Ecuador

Overview and context

Laws
3
Policies
12
Litigation cases
1
Climate targets
15

Region
Latin America & Caribbean
% Global Emissions
0.21 %
Global Climate Risk Index
92.83
Income group (World Bank)
Upper middle income
Main political groups
G77
Federative/Unitary
Unitary
Region
Latin America & Caribbean
Income group (World Bank)
Upper middle income
% Global Emissions
0.21 %
Main political groups
G77
Global Climate Risk Index
92.83
Federative/Unitary
Unitary

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Nationally Determined Contribution (UNFCCC website)
Legislative process
Ecuador was the first Latin American country to successfully move from military rule to a multi-party decentralised democracy based on the rule of law, following a referendum in 1978. However the Republic has endured recurrent periods of political instability during the past decade that have eroded the strength of the state, and weakened the public sector. Historically there has been little co-operation betwe

Ecuador was the first Latin American country to successfully move from military rule to a multi-party decentralised democracy based on the rule of law, following a referendum in 1978. However the Republic has endured recurrent periods of political instability during the past decade that have eroded the strength of the state, and weakened the public sector. Historically there has been little co-operation between political parties and the political instability is reflected in the fact that few recent leaders have finished their term in office: there were seven Presidents between 1996 and 2007.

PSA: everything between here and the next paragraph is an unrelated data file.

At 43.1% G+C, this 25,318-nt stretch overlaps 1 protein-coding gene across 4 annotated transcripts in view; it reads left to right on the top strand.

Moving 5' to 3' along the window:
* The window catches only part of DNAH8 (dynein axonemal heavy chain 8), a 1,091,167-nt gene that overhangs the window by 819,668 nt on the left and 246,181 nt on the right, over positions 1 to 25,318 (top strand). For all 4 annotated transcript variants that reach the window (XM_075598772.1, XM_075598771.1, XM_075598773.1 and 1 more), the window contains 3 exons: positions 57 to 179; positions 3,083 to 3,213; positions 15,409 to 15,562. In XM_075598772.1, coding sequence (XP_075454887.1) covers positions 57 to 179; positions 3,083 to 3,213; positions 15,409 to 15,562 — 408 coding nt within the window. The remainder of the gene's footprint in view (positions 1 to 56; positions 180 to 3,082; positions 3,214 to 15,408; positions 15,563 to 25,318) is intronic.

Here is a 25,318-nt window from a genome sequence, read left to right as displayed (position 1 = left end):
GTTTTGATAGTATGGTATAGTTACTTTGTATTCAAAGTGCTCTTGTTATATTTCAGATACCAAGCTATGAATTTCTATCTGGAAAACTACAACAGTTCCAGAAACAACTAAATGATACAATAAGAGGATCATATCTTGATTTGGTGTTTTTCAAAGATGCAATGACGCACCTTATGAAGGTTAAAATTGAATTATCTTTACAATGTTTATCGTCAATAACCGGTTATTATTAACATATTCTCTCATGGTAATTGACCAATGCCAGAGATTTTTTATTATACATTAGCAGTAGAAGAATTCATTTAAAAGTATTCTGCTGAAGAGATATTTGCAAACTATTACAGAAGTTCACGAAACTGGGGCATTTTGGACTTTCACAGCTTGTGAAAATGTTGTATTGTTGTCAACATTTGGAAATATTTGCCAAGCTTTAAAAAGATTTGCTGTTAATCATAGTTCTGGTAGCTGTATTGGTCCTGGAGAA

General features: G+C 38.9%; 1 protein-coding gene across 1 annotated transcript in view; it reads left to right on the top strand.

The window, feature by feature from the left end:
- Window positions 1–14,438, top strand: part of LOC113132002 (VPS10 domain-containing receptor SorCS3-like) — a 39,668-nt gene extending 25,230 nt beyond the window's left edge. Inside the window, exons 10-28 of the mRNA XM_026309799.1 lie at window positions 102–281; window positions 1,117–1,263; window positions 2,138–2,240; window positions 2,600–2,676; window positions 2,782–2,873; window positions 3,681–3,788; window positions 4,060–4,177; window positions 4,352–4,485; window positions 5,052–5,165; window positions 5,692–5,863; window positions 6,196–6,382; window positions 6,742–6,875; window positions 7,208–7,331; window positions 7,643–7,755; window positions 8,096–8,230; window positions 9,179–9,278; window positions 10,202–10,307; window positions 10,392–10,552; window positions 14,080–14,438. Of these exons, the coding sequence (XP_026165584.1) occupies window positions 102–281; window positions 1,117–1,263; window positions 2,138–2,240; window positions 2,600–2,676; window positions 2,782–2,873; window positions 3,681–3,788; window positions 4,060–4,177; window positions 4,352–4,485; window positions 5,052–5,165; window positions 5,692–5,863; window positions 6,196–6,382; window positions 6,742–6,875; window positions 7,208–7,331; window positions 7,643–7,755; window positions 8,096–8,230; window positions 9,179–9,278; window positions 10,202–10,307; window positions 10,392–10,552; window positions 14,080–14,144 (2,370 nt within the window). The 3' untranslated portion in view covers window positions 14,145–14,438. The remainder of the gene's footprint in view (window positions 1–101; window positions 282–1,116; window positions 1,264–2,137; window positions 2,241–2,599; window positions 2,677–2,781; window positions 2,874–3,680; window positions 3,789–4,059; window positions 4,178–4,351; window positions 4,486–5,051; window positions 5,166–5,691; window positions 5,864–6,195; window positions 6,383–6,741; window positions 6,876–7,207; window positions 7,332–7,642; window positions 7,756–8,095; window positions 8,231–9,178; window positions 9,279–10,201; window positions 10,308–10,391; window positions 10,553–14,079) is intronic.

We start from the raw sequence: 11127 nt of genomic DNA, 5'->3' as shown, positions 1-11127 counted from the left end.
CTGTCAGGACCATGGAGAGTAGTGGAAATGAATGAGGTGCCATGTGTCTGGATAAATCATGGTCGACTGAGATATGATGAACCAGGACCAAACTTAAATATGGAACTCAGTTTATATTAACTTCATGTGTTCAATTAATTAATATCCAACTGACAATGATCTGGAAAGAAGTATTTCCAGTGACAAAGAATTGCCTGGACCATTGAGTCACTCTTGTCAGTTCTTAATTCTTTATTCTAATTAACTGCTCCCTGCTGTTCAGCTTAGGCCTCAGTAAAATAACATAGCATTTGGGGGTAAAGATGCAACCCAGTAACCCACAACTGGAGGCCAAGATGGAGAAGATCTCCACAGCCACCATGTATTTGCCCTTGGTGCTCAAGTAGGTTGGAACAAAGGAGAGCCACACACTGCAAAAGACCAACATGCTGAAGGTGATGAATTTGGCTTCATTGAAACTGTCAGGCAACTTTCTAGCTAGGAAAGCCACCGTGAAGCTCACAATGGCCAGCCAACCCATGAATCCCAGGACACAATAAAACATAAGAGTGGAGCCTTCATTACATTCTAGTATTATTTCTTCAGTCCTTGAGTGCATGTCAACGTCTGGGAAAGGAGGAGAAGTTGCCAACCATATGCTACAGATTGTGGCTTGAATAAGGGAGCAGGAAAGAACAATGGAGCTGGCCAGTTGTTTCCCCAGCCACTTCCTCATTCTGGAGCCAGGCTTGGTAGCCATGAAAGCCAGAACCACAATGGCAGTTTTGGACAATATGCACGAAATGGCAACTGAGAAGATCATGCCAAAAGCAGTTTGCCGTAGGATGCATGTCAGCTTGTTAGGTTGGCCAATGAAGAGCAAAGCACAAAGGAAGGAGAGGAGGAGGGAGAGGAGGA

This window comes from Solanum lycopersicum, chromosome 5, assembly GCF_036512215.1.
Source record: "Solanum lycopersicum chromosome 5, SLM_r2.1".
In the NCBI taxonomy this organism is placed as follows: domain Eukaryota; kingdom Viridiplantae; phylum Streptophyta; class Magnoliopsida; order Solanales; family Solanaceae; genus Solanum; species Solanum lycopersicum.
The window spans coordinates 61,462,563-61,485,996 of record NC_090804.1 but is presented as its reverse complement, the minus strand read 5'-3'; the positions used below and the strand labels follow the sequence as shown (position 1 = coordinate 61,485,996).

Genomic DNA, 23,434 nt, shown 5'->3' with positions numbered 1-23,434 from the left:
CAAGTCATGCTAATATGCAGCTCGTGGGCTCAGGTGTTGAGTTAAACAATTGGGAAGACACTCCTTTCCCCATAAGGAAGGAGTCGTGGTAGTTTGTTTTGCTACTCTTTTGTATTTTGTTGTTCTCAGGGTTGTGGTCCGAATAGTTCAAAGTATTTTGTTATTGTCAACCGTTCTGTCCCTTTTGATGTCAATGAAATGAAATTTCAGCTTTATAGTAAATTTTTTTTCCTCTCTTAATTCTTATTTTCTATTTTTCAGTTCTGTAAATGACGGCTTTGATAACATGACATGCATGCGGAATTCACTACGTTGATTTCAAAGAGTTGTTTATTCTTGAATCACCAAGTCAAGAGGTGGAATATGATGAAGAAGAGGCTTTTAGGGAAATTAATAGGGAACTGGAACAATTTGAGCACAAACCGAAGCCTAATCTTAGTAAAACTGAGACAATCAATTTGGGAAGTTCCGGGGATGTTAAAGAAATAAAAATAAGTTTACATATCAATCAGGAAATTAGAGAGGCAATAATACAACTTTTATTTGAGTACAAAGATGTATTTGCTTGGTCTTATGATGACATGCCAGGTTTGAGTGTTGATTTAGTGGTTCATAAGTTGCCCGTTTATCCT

These factors contributed to Ecuador’s constitution being rewritten in 2008, the country’s 20th such change. In 2009 the unicameral 137-seat National Assembly was created, which replaced the Legislative Commission. Assembly members were last elected in 2013 by popular vote for a four-year term on a party list proportional representation system. The next election is scheduled for 2017. The new constitution also allows the president and vice-president to be elected for four-year terms. The president in turn appoints a 38-member cabinet. These changes appear to have heralded a new period of political stability, with the incumbent President being re-elected in early 2013.

In the judiciary, the National Court of Justice is elected by an independent body of professionals, the Judiciary Council. Judges are elected for nine years. Candidates for the Constitutional Court are selected by the president, government officials and the Supreme Court, with the judges finally appointed by the National Assembly for two-year terms.

from the Grantham Research Institute
from the Grantham Research Institute
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